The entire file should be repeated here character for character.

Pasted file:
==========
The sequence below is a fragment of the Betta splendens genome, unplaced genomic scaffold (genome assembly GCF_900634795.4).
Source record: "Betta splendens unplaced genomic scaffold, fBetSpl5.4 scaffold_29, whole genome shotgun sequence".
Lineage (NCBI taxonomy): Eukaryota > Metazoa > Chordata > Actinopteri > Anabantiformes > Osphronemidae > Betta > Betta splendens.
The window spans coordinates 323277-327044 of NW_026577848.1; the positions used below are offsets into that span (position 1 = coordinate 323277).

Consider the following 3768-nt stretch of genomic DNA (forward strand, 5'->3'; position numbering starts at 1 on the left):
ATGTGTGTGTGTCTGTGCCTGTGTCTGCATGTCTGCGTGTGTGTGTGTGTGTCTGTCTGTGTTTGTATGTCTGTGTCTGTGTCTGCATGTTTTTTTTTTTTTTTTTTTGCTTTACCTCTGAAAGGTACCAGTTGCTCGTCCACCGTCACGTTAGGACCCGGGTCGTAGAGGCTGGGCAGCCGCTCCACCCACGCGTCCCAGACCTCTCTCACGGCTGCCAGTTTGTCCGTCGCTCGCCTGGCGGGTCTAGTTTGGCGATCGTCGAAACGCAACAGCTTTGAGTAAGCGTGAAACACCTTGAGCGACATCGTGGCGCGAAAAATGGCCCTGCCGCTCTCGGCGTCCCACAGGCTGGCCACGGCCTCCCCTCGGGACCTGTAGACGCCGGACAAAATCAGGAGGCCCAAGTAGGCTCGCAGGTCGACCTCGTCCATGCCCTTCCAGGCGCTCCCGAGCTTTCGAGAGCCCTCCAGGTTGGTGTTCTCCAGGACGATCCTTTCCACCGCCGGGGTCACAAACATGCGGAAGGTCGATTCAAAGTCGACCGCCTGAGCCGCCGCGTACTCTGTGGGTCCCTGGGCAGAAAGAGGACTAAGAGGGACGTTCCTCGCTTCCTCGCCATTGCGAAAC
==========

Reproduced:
The sequence below is a fragment of the Betta splendens genome, unplaced genomic scaffold (genome assembly GCF_900634795.4).
Source record: "Betta splendens unplaced genomic scaffold, fBetSpl5.4 scaffold_29, whole genome shotgun sequence".
Lineage (NCBI taxonomy): Eukaryota > Metazoa > Chordata > Actinopteri > Anabantiformes > Osphronemidae > Betta > Betta splendens.
The window spans coordinates 323277-327044 of NW_026577848.1; the positions used below are offsets into that span (position 1 = coordinate 323277).

Consider the following 3768-nt stretch of genomic DNA (forward strand, 5'->3'; position numbering starts at 1 on the left):
ATGTGTGTGTGTCTGTGCCTGTGTCTGCATGTCTGCGTGTGTGTGTGTGTGTCTGTCTGTGTTTGTATGTCTGTGTCTGTGTCTGCATGTTTTTTTTTTTTTTTTTTTGCTTTACCTCTGAAAGGTACCAGTTGCTCGTCCACCGTCACGTTAGGACCCGGGTCGTAGAGGCTGGGCAGCCGCTCCACCCACGCGTCCCAGACCTCTCTCACGGCTGCCAGTTTGTCCGTCGCTCGCCTGGCGGGTCTAGTTTGGCGATCGTCGAAACGCAACAGCTTTGAGTAAGCGTGAAACACCTTGAGCGACATCGTGGCGCGAAAAATGGCCCTGCCGCTCTCGGCGTCCCACAGGCTGGCCACGGCCTCCCCTCGGGACCTGTAGACGCCGGACAAAATCAGGAGGCCCAAGTAGGCTCGCAGGTCGACCTCGTCCATGCCCTTCCAGGCGCTCCCGAGCTTTCGAGAGCCCTCCAGGTTGGTGTTCTCCAGGACGATCCTTTCCACCGCCGGGGTCACAAACATGCGGAAGGTCGATTCAAAGTCGACCGCCTGAGCCGCCGCGTACTCTGTGGGTCCCTGGGCAGAAAGAGGACTAAGAGGGACGTTCCTCGCTTCCTCGCCATTGCGAAAC